A Good Deed

By Pony Girl

"I tell ya, Kid, we found us a place here that couldn't be more right for us if we'd pulled it out of a hat and plunked it down in our path."

The two men had just checked into the hotel and were now headed back out to the street to take their horses over to the livery stable. They were of a height, one a tad more slender, his dark hair and clothes contrasting with his companion's fair curls and bright blue shirt. He paused to admire the view, such as it was, as he continued.

"If ever a town lived up to its name! Rambler's Rest—doesn't it have a ring to it? A quiet, solid, stable ring. This is exactly the type of sleepy little town where nothing ever happens. Nothing stirring but the stew for dinner, never a ruckus louder than the hymn singing on Sundays. Just what the doctor ordered."

"Well, Heyes, I grant it does seem a nice, peaceable..."

A shriek cut through the Kid's remarks. "My baby, oh save my baby!"

A runaway horse pounded past, pulling a buggy containing a very small child. It was headed out of town.

Hannibal Heyes unhitched his reins, flung himself into his saddle and galloped hell-for-leather after it.

The hysterical mother rushed toward the Kid. He reached out to support her as she stumbled.

"Whoa, there, easy now. It'll be alright. My friend's gone after them."

"But I must go, too!" She clutched at him frantically. "I am going myself. Please—can you help me? Can you take me?" She dissolved into weeping.

"I don't..." the Kid began uncertainly.

"Over here," a voice interrupted him. He looked up and saw a young woman beckoning to them. He was not too distracted to notice that she was a decidedly attractive young woman. She climbed into a buggy of her own.

"I'm following them, you can come with me," she called. "I need someone to drive anyway, while I sketch."

Before the Kid had time to ponder what this might mean, the mother wrenched herself from his grasp and ran to the buggy.

The young woman shot him an impatient look. "Come along. We haven't time to waste."

He shrugged and moved toward the buggy. When outnumbered by females, he generally found it the wisest course to give in. He settled himself, took up the reins, and they were off.

"Oh, faster, please," pleaded the mother next to him.

"Yes, it's alright," agreed the young woman at the far end. "He'll move along at a good clip if you let him have his head."

The Kid urged the horse to a run and, sure enough, they were soon in sight of Heyes and the runaway. They had followed so quickly upon their heels that they really hadn't gotten much of a head start.

"Hurry, oh hurry," the mother begged. The other young woman simply kept scratching away at what appeared to be a large pad of paper. The Kid couldn't spare more than a glance at what she was doing, as it took all his concentration to keep the rig under control at such a high speed.

"Oh, look," the mother suddenly breathed.

As the three looked on in amazement, Hannibal brought his horse alongside the speeding buggy. He kicked free of his stirrups, grabbed the buckboard, and pulled himself up onto the seat. He reached for the loose reins and began pulling back on them, easing the frightened horse to a trot, then a stop.

"Whoa, boy, that's it," he said, then heard a small voice contradict him from behind: "Giddy-up!" He turned and saw a little boy laughing at him and clapping his hands. "Giddy-up," he repeated.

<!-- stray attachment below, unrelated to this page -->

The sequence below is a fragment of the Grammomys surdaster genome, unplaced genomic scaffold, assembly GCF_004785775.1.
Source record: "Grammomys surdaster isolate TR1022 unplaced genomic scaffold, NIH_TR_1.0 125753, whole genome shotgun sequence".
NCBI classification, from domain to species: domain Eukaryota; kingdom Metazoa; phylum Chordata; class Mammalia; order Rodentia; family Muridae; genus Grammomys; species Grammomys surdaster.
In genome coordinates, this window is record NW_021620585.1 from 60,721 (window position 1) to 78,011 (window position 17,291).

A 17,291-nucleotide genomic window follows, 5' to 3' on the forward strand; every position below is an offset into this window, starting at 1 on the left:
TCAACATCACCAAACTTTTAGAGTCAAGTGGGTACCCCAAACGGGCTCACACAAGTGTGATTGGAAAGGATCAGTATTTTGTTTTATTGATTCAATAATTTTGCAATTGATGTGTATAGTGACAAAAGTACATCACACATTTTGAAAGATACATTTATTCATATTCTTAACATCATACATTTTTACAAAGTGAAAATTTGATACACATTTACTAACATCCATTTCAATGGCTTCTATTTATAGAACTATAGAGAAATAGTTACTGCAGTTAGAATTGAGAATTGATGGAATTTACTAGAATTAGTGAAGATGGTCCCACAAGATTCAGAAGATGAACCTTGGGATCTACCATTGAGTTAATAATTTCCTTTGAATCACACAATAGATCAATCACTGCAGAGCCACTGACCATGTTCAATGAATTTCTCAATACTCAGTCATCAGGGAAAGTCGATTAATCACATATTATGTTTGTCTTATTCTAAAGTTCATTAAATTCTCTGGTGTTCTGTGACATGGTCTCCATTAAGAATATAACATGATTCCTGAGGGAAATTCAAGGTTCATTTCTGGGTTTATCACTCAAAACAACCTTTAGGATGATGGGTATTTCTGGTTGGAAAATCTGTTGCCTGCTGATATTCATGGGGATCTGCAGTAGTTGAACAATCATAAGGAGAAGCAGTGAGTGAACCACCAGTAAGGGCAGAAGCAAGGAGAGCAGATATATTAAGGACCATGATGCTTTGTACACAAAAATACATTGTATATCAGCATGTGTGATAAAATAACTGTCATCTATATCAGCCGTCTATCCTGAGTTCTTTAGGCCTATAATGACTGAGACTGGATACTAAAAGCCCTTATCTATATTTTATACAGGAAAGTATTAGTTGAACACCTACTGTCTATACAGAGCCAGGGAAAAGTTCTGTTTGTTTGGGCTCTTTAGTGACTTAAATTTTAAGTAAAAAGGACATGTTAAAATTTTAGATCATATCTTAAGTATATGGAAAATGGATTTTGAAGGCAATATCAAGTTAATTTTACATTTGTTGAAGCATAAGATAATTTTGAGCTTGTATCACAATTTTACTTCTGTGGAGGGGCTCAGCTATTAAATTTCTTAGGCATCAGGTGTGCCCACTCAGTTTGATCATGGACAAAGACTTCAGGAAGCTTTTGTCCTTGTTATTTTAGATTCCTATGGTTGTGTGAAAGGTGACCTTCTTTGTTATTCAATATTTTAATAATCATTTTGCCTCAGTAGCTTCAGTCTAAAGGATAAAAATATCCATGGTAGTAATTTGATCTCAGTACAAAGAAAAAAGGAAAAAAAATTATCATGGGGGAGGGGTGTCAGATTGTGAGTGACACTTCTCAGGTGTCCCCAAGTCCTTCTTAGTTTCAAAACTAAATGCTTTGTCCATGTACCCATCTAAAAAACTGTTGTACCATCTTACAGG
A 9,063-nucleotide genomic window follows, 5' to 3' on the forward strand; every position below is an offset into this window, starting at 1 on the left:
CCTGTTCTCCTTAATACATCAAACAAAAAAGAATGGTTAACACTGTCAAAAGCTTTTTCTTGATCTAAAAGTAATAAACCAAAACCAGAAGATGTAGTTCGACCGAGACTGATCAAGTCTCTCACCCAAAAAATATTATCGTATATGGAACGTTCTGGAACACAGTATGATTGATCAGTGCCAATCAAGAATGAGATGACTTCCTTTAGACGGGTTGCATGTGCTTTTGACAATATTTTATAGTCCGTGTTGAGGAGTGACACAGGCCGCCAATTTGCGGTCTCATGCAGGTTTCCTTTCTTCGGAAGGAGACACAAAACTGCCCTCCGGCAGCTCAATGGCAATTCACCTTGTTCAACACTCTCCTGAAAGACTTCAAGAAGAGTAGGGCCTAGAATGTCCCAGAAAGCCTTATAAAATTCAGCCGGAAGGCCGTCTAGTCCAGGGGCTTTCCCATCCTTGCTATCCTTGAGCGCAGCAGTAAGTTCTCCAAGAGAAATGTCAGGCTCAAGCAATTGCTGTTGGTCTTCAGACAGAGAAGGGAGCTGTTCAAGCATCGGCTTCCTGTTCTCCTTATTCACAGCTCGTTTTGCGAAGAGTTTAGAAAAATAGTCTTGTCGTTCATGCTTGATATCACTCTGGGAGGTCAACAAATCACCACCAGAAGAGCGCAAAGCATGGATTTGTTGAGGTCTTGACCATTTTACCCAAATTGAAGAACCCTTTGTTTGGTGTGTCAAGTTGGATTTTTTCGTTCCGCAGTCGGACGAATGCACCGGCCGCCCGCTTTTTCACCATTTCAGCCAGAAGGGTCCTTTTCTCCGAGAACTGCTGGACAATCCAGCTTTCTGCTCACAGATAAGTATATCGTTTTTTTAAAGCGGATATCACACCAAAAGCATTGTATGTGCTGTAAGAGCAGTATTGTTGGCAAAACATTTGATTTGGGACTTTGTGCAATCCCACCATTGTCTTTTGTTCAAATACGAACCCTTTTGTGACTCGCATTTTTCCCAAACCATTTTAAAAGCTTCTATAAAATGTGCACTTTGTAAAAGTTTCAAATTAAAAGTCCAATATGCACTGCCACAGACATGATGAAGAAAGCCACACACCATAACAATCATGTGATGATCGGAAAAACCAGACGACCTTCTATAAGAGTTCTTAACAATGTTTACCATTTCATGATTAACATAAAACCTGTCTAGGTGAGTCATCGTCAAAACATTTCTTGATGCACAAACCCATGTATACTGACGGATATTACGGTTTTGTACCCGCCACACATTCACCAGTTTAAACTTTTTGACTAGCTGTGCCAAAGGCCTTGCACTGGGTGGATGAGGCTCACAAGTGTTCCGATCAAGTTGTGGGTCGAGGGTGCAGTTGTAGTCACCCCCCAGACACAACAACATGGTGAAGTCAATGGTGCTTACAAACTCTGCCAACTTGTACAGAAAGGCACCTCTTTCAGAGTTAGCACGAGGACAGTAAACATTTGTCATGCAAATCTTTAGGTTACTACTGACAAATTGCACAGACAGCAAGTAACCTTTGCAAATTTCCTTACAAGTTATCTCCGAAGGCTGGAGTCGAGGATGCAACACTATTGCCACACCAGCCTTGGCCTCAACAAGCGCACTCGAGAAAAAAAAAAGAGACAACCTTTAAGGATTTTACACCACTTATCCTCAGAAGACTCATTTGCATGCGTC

"Who, pardner, I think you've had enough 'giddy-up' for one day." Heyes noticed the other buggy approaching. "And here comes someone who'll agree, I think." He picked up the child and descended just in time to hand him over to his anxious mother.

She hugged him to her tightly, murmuring over and over, "my baby, my precious boy," then looked gratefully up to Heyes. "Oh, how can I ever thank you?"

"Now, ma'am, it was only what anyone woulda done," he responded modestly, if a bit uncharacteristically.

"Nonsense, that was quite a daring rescue and you, sir, are a hero," declared the capable young lady who had arrived with the Kid, "and I'd like to shake your hand, Mister...?"

Heyes snatched off his hat and took her hand, but maintained, "Smith, ma'am, Joshua Smith, but as for that hero business—I don't know as I'd go so far as to say that."

"Well I would, Mister Smith, and what's more our readers would as well."

"Readers?" Heyes was puzzled.

"Of our newspaper," she amplified.

"Newspaper?" Now Heyes was alarmed. He shot a questioning look at the Kid, who just shook his head and lifted his hands to indicate he knew no more than Heyes.

"Excuse me, I should introduce myself. Miss Roberta Tweed of the Rambler's Rest Review. This should make quite an exciting article for our next issue."

"You're a reporter?" asked the Kid in surprise.

"Oh no, but I'm sure he'll want to talk to you when you get back to town. Both of you. Mister...?" she looked inquiringly at the Kid.

"Thaddeus Jones, Ma'am," he supplied.

"Mister Jones was quite helpful also, driving Mrs. Ames and myself out here. A true good Samaritan." She smiled at him kindly, then appeared to mull over her words. "Hmm, yes, a hero and a good Samaritan. What a splendid pair of portraits that will make."

"Portraits?" Heyes was having trouble following her. That didn't happen to him very often and he didn't like the feeling.

"Yes, didn't I explain? I'm an artist. I do sketches for the newspaper. I've been sketching the rescue and I'll supply portraits of you to be printed with the article. You are news, gentlemen. Nothing ever happens here."